Sex determination in mice
- Sex determination in mammals
- Normal and pathogenic development of the gonad
- Ovarian homeostasis and repair
- WNT/b-catenin signalling and Sox genes
In mammals, the pivotal decision to develop as male or female begins with the differentiation of the bipotential gonad allowing the development of two highly specialized organs: the testis or the ovary. This will condition the whole sexual fate of the individual. At a molecular level, sex determination depends on two antagonistic molecular pathways. The SRY gene located on the Y chromosome initiates testicular development by up-regulating the transcription factor SOX9 in XY embryos. In contrast, ovarian differentiation requires up-regulation of the secreted proteins RSPO1 and WNT4 in XX embryos. Eventually, the dominant pathway will determine the sex of the individual. However, the knowledge on mechanisms governing sex determination is still fragmented and consequently about 50% of gonadal dysgenesis remains unexplained in humans. Our aim is to unravelling these mechanisms involved in normal and pathologic development of testes and ovaries.
Understanding sex determination or how two completely different organs, the ovary or the testis, differentiate from the same precursor is a unique quest in biology. We have a long-standing interest in the processes driving sex determination, sexual differentiation, and gonad homeostasis. We have shown that Rspo1 promotes progenitor cell proliferation in the bipotential gonad. After their ingression into the gonads, cells in the XY gonads stop expressing Rspo1 and activate the testis determining genes Sry and Sox9. We have shown that Sox9 is required for the differentiation of Sertoli cells, the supporting cells of the testis. Indeed, mutations in this gene cause male-to-female sex reversal. In XX gonads, the progenitor cells maintain Rspo1 expression after entering the gonads. They differentiate as granulosa cells, the somatic cells that will form the ovarian follicles after birth. We have shown that Rspo1 is required for fetal granulosa cell maintenance during embryogenesis. Accelerated differentiation of this cell population is associated with female-to-male sex reversal. To address these questions, we combine genetic, molecular and genomic approaches. Our current aim is to deepen our knowledge of sex differentiation and maintenance of the sexual fate. We also aim to identify new players in these processes, especially factors likely to be involved in disorders of sexual development and other pathologies like ovarian cancers in humans.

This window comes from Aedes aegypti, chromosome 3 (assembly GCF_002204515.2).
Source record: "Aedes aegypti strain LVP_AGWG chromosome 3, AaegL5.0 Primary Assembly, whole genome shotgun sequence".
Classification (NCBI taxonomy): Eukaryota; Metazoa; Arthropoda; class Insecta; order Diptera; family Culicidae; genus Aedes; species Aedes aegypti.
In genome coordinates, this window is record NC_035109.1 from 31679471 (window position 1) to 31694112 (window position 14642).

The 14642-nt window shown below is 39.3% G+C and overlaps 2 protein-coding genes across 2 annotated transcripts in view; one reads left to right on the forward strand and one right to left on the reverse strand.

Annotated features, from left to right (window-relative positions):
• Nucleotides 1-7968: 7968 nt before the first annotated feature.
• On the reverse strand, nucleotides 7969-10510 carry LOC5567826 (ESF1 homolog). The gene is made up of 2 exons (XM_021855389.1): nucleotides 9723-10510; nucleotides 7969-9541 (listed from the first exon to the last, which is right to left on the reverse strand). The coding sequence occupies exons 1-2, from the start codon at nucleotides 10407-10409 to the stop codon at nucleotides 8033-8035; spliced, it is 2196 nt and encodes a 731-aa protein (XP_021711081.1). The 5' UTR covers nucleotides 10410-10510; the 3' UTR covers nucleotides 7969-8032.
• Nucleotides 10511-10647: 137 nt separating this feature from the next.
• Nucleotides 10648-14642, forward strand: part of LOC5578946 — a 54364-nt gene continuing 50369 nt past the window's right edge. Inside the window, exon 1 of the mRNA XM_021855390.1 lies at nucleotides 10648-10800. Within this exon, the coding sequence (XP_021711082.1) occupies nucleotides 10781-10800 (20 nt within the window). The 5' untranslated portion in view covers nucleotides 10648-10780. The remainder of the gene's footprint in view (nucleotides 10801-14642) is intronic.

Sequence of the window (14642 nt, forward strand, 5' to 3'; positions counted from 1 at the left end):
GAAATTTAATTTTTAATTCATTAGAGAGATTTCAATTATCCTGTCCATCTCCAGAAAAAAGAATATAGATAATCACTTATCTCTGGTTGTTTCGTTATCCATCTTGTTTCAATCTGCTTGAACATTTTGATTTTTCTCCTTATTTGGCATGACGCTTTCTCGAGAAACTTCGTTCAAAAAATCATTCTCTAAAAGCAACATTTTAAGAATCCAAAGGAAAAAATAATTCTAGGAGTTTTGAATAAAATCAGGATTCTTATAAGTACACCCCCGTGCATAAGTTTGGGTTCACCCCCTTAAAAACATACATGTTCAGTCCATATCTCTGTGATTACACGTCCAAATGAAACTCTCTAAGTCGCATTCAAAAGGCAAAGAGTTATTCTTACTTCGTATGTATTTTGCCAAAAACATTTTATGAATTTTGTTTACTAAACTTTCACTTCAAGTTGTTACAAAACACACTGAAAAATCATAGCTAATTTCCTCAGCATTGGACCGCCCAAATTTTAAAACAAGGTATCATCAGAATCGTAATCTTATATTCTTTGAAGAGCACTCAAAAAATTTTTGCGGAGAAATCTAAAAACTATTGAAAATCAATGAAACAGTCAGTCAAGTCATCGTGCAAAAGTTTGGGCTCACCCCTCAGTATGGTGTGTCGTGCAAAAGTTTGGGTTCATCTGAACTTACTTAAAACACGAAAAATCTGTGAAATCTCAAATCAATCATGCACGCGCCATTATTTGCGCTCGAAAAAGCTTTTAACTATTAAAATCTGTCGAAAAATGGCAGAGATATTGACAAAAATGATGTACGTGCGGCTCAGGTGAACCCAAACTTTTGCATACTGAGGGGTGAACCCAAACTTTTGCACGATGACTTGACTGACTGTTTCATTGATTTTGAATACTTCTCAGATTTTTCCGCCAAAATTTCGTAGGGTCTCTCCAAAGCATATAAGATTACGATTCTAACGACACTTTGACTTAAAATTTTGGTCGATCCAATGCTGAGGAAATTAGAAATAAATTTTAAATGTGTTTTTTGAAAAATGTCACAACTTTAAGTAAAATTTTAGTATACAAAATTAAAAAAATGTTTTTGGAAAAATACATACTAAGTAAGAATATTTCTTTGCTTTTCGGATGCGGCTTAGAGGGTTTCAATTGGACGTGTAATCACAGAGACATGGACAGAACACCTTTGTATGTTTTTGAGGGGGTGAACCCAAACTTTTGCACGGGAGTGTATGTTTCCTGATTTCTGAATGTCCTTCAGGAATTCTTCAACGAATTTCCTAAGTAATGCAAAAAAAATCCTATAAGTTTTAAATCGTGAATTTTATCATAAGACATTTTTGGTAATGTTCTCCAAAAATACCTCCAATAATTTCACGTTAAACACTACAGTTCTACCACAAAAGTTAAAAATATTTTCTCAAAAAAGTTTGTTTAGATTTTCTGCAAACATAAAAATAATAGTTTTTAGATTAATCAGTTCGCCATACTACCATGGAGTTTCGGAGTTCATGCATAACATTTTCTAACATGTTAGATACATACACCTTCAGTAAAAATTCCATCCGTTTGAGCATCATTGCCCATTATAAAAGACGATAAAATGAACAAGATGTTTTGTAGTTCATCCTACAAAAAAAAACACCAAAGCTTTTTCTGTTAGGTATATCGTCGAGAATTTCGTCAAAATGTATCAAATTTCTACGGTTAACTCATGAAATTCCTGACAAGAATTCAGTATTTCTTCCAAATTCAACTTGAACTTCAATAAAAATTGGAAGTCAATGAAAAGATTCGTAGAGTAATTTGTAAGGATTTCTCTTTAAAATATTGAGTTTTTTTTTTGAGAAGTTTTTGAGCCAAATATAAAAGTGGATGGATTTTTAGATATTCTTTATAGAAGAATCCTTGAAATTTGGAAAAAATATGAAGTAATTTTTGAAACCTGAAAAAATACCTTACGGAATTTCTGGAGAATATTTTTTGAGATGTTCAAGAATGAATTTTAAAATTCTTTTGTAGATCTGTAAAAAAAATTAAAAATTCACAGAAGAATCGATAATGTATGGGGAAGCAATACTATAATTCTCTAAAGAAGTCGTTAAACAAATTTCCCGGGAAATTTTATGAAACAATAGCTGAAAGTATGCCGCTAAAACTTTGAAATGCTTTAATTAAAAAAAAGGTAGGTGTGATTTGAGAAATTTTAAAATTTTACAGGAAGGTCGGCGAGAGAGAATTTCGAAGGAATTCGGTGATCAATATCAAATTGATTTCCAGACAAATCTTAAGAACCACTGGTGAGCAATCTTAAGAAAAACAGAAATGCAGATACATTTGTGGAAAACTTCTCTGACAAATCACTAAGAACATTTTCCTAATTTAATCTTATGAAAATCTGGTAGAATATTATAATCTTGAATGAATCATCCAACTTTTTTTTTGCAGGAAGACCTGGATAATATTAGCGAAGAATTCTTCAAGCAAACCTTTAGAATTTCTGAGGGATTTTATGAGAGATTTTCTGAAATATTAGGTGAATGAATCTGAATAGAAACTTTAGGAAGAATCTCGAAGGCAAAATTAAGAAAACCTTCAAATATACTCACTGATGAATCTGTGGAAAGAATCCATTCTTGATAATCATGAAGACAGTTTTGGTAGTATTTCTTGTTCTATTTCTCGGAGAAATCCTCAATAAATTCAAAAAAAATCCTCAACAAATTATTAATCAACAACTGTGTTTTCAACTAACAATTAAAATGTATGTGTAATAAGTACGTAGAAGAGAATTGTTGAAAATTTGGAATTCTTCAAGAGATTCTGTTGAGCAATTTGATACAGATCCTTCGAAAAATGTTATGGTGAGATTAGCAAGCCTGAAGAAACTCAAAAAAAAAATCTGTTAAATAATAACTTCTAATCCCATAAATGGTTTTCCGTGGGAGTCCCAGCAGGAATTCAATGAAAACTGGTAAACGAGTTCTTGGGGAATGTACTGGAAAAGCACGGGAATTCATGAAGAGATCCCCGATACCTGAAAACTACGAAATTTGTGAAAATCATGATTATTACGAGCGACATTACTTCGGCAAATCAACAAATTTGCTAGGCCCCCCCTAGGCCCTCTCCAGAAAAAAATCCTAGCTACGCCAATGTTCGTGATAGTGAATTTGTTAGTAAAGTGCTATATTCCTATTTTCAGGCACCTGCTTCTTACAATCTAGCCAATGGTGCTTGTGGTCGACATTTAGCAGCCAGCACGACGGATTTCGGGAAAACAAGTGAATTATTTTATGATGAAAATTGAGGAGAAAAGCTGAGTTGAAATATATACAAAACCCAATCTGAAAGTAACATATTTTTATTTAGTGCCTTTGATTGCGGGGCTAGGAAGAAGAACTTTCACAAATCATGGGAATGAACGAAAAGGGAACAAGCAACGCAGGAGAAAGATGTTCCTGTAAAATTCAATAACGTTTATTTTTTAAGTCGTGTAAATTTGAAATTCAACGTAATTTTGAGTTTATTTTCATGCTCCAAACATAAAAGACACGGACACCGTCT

Testis differentiation is determined by the paternal transmission of the SRY gene, which is required for SOX9 up-regulation. However many facts about male determination are still unknown such as why only a subset of cells express SRY and what are other cellular and molecular mechanims involved in testis differentiation. One of our goals is to understand at a cellular and molecular level how gonadal differentiation tiltes towards the testicular fate.
In XX gonads, we have shown that Rspo1 is necessary for the female fate, but we do not yet know how this process is initiated and the role of Rspo1. Rspo1 regulates WNT/b-catenin signalling, a critical pathway also implicated in folliculogenesis and ovarian homeostasis. Understanding the normal role of this pathway is a prerequisite for the study of ovarian pathogenesis.
In addition to determining the sex of the individual, the gonad is also the site of germ cells differentiation to insure the propagation of species. It is now clear that the fate of the gonad and germ cells are closely linked and the exact cellular and molecular mechanism governing sex-specific germ cell differentiation remain to be known.
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iBV - Institut de Biologie Valrose
"Centre de Biochimie"
Université Nice Sophia Antipolis
Faculté des Sciences
06108 Nice cedex 2